Quietly but intensely amassing a $47-billion market cap on the strength of 2,700 customers, Workday’s very likely to post its first $1-billion quarter later this year.
In spite of its rapidly expanding revenue, customer count and product portfolio, Workday has remained deeply committed to core principles that have been indispensable parts of that success since its founding in 2005. Those include a powerful customer-centered culture, a commitment to advanced technology, and a fierce independence that’s given it the ability to take the long view in an industry often obsessed with short-term glitter.
Few companies in any industry have grown at the pace or scale that Workday’s achieved, so it was illuminating to spend 30 minutes recently discussing strategy, culture, customers, competition and more with senior vice-president for strategy and head of Workday Ventures Leighanne Levensaler.
From Levensaler’s compelling perspectives on customers to growth opportunities and doing things the right way instead of the easy way, here are some highlights.
The Workday Promise: Plan, Execute, Analyze.
“We’re really helping our customers plan, execute, and analyze their business all in one solution. And it’s an incredible market opportunity for us, but more importantly it’s essential for customers to be able to have this kind of agility and operational efficiency as they really get after the digital transformation efforts that they have on their plates.”
M&A, Opportunities, and an $80-Billion TAM.
“We are very much focused on synergistically investing to help our customers achieve their objectives to support their digital transformations and to support growing their businesses and maintaining a high-quality workforce and a ready workforce. And so to that end, we’ve still got a lot of opportunity within the $80-billion total addressable market that we’re in and with the buyers that we serve today…
“We have a very broad and rich portfolio of offerings, but we don’t do everything today. We will never do everything, but certainly there are some more things we want to get after right within our strike zone that are very obvious. But we’ll do them in an innovative way, which is how we’ve approached everything at Workday.”
Playing the Long Game.
“We have always taken the harder, longer road. Because we know that if you take the long view—and these are long-term relationships we’re establishing with our customers—and they expect us to continuously innovate. So we’re not managing for the quarter. We are not managing for the year. We are managing for generations, with our customers.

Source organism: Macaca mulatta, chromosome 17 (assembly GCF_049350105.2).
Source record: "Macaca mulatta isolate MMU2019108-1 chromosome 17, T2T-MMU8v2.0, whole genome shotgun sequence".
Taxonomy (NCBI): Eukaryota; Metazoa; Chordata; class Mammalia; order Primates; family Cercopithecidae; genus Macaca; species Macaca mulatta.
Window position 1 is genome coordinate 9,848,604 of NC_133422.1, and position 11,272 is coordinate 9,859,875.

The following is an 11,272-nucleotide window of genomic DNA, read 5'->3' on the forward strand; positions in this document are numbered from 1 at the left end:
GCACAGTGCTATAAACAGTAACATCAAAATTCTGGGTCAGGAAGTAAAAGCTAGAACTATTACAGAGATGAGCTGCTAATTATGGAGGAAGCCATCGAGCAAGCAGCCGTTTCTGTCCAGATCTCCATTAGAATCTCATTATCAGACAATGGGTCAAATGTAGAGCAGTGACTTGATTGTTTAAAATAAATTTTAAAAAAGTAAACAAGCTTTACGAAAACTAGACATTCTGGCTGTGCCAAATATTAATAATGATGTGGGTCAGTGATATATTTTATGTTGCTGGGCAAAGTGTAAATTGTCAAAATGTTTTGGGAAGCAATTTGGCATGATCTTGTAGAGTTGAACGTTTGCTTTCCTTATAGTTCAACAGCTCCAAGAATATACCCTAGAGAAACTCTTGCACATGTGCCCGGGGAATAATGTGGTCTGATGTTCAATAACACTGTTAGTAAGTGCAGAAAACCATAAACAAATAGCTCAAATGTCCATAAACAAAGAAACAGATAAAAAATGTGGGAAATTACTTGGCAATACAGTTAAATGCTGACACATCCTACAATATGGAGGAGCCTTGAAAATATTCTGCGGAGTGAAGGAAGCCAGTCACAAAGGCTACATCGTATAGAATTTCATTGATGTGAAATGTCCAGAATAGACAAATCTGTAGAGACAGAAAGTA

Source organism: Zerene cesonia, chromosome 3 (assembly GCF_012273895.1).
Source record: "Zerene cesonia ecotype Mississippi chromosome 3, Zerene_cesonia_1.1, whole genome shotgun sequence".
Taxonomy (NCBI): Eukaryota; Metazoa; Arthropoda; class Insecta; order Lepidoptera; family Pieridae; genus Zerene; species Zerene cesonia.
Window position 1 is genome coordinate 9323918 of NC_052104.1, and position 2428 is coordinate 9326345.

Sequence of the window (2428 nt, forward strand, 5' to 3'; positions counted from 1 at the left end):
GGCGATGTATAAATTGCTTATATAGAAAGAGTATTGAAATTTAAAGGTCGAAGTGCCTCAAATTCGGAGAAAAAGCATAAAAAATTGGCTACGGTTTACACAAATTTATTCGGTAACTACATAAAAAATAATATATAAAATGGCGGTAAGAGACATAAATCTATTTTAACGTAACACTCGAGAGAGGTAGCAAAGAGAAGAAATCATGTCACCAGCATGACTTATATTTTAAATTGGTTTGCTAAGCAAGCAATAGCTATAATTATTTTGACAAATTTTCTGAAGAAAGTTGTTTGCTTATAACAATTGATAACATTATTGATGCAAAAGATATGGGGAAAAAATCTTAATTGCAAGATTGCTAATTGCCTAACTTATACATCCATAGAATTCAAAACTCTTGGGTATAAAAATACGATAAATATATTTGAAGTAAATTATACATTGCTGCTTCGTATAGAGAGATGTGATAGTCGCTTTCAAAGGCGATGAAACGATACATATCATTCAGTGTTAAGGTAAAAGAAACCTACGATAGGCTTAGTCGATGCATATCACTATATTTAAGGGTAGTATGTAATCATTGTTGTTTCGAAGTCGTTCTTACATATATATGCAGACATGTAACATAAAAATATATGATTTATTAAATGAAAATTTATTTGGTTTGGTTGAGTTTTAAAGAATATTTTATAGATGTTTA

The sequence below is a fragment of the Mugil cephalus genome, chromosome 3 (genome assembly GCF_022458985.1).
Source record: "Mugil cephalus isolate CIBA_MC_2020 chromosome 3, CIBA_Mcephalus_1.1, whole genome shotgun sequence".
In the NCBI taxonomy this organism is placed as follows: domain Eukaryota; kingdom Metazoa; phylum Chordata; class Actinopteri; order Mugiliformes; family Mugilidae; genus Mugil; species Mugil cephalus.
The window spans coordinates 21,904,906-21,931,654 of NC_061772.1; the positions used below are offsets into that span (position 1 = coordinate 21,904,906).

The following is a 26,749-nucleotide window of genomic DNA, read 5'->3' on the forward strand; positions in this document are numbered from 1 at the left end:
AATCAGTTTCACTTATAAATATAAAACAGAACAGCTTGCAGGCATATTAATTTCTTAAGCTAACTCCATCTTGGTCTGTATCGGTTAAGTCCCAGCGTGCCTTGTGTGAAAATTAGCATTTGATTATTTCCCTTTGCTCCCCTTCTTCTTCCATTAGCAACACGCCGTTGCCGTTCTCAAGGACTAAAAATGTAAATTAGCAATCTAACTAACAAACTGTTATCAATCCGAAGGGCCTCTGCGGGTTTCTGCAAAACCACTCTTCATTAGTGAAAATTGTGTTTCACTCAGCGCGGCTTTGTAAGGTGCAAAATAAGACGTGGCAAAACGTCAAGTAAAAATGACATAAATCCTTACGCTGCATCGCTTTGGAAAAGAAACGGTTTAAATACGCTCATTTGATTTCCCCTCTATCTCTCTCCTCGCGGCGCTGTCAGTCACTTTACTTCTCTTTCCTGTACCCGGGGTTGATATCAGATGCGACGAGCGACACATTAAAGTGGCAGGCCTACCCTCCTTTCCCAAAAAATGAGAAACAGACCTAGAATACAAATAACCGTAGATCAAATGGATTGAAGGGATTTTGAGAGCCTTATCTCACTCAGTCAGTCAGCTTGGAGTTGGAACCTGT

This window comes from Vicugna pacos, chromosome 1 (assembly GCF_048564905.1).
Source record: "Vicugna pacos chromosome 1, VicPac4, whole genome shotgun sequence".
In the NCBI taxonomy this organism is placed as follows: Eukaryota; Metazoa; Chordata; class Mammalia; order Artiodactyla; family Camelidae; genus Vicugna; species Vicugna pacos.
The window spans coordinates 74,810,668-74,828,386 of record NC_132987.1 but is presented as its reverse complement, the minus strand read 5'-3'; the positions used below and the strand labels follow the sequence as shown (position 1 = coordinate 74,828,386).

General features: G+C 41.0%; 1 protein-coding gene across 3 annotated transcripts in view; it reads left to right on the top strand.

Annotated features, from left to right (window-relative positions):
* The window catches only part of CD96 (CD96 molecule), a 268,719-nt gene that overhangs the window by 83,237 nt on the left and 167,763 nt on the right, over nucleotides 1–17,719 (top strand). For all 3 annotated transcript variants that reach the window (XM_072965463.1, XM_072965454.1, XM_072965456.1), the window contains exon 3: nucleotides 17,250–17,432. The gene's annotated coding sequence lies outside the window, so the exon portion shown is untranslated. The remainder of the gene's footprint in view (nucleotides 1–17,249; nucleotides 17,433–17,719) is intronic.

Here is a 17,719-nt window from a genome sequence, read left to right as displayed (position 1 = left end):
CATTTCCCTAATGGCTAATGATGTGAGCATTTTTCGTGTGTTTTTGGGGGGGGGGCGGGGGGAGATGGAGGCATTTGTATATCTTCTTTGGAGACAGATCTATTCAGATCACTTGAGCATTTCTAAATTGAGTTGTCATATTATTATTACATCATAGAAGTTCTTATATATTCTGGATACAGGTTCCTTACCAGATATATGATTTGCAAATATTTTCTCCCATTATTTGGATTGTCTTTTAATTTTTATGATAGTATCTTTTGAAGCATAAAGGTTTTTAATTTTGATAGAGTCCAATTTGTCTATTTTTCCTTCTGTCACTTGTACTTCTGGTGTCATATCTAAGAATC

“It’s easy to look for shortcuts—there’s always a temptation to say, ‘How quickly can we get this out? Can we be first to market? Can we do this?’ But the bigger question needs to be, ‘Can we do it the right way? And that’s where we’ve always landed at Workday… We’re building it the right way for the long haul.”
Getting into the Platform Business.
“We’ve been working with our customers to extend their Workday experience to meet some of their unique needs, and to be able to better bring together multiple clouds for a multi-cloud environment in terms of applications and services. And that means how do we use Workday as an essential point in bringing experiences together for their workers… We’re in limited general availability, but we have almost 100 customers that are building and doing interesting things on our platform…
“And so if you want to help people do their jobs better, if you want to help them get across a journey that transcends multiple applications in your environment, you’ve got to open up your platform and start to embrace these other services, these other applications in a meaningful way. Because we’re never going to have thousands of applications—nor do we have ambitions to do that. But we do have ambitions to serve our customers by delivering great experiences.”
The Power of Culture and Shared Values.
“When I started, we were a couple of hundred people. Now we have troops and legions of people—and then ecosystem and alumni now out there and companies. And so I think it’s this simple, beautiful recipe that our founders put in front of us that said, these are our values. Technology is going to change, right? Business problems are going to change. Regulatory environments are going to change. That’s all going to change, constantly. But our values are our True North. This is our most important thing we need focus on, and everything else will sort itself out.”
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